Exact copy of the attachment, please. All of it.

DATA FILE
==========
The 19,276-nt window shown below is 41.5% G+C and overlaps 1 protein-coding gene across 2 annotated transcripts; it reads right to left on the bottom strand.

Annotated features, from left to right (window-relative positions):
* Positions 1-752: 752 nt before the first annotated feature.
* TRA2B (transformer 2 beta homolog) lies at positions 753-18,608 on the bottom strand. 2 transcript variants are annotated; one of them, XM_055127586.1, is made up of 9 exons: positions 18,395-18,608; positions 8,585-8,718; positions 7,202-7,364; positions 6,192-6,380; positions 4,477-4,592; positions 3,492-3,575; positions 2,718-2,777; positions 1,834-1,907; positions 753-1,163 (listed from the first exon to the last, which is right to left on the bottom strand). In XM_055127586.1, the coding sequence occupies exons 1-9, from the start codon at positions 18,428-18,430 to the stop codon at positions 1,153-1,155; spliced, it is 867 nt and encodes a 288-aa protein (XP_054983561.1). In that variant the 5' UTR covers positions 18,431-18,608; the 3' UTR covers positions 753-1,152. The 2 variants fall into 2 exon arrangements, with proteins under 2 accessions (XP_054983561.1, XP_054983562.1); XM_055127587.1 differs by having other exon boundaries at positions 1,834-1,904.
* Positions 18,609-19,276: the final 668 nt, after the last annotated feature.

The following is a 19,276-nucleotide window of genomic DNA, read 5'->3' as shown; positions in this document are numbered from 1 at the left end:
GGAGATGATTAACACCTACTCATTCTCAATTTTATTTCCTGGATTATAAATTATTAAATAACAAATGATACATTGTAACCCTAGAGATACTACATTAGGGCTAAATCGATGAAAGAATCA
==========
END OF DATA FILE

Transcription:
The 19,276-nt window shown below is 41.5% G+C and overlaps 1 protein-coding gene across 2 annotated transcripts; it reads right to left on the bottom strand.

Annotated features, from left to right (window-relative positions):
* Positions 1-752: 752 nt before the first annotated feature.
* TRA2B (transformer 2 beta homolog) lies at positions 753-18,608 on the bottom strand. 2 transcript variants are annotated; one of them, XM_055127586.1, is made up of 9 exons: positions 18,395-18,608; positions 8,585-8,718; positions 7,202-7,364; positions 6,192-6,380; positions 4,477-4,592; positions 3,492-3,575; positions 2,718-2,777; positions 1,834-1,907; positions 753-1,163 (listed from the first exon to the last, which is right to left on the bottom strand). In XM_055127586.1, the coding sequence occupies exons 1-9, from the start codon at positions 18,428-18,430 to the stop codon at positions 1,153-1,155; spliced, it is 867 nt and encodes a 288-aa protein (XP_054983561.1). In that variant the 5' UTR covers positions 18,431-18,608; the 3' UTR covers positions 753-1,152. The 2 variants fall into 2 exon arrangements, with proteins under 2 accessions (XP_054983561.1, XP_054983562.1); XM_055127587.1 differs by having other exon boundaries at positions 1,834-1,904.
* Positions 18,609-19,276: the final 668 nt, after the last annotated feature.

The following is a 19,276-nucleotide window of genomic DNA, read 5'->3' as shown; positions in this document are numbered from 1 at the left end:
GGAGATGATTAACACCTACTCATTCTCAATTTTATTTCCTGGATTATAAATTATTAAATAACAAATGATACATTGTAACCCTAGAGATACTACATTAGGGCTAAATCGATGAAAGAATCA